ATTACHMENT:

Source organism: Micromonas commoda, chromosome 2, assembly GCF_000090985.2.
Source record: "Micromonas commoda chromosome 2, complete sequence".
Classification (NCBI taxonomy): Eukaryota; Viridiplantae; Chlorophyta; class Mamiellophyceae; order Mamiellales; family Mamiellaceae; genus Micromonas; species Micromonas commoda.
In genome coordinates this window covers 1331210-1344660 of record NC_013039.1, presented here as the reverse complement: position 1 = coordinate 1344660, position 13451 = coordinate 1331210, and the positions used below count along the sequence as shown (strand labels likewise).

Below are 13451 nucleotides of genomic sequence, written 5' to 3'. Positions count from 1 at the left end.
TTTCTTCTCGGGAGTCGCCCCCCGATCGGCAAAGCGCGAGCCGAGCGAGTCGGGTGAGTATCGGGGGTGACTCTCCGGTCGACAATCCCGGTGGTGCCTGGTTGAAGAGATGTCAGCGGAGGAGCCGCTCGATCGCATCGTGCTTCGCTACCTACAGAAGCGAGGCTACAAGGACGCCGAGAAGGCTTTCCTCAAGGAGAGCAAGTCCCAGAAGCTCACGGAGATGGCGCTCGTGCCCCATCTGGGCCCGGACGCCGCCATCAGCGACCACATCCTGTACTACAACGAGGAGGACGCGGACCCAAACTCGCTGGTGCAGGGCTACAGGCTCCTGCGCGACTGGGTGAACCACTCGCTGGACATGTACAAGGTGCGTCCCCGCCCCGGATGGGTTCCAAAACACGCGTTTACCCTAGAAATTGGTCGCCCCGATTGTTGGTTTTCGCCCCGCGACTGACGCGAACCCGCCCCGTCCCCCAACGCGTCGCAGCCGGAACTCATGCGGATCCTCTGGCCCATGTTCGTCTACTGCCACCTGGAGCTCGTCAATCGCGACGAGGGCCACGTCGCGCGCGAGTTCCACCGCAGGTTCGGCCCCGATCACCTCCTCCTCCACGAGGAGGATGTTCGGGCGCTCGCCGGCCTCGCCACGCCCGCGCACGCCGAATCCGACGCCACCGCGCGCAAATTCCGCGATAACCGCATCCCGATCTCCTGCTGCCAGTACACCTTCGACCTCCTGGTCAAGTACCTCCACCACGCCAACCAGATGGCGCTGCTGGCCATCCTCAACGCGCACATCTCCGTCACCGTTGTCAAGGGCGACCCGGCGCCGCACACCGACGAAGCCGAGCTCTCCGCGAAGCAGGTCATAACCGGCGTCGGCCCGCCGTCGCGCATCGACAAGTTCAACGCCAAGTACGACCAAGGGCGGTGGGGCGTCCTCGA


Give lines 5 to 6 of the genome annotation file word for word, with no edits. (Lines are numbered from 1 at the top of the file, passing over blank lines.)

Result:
Below are 13451 nucleotides of genomic sequence, written 5' to 3'. Positions count from 1 at the left end.
TTTCTTCTCGGGAGTCGCCCCCCGATCGGCAAAGCGCGAGCCGAGCGAGTCGGGTGAGTATCGGGGGTGACTCTCCGGTCGACAATCCCGGTGGTGCCTGGTTGAAGAGATGTCAGCGGAGGAGCCGCTCGATCGCATCGTGCTTCGCTACCTACAGAAGCGAGGCTACAAGGACGCCGAGAAGGCTTTCCTCAAGGAGAGCAAGTCCCAGAAGCTCACGGAGATGGCGCTCGTGCCCCATCTGGGCCCGGACGCCGCCATCAGCGACCACATCCTGTACTACAACGAGGAGGACGCGGACCCAAACTCGCTGGTGCAGGGCTACAGGCTCCTGCGCGACTGGGTGAACCACTCGCTGGACATGTACAAGGTGCGTCCCCGCCCCGGATGGGTTCCAAAACACGCGTTTACCCTAGAAATTGGTCGCCCCGATTGTTGGTTTTCGCCCCGCGACTGACGCGAACCCGCCCCGTCCCCCAACGCGTCGCAGCCGGAACTCATGCGGATCCTCTGGCCCATGTTCGTCTACTGCCACCTGGAGCTCGTCAATCGCGACGAGGGCCACGTCGCGCGCGAGTTCCACCGCAGGTTCGGCCCCGATCACCTCCTCCTCCACGAGGAGGATGTTCGGGCGCTCGCCGGCCTCGCCACGCCCGCGCACGCCGAATCCGACGCCACCGCGCGCAAATTCCGCGATAACCGCATCCCGATCTCCTGCTGCCAGTACACCTTCGACCTCCTGGTCAAGTACCTCCACCACGCCAACCAGATGGCGCTGCTGGCCATCCTCAACGCGCACATCTCCGTCACCGTTGTCAAGGGCGACCCGGCGCCGCACACCGACGAAGCCGAGCTCTCCGCGAAGCAGGTCATAACCGGCGTCGGCCCGCCGTCGCGCATCGACAAGTTCAACGCCAAGTACGACCAAGGGCGGTGGGGCGTCCTCGA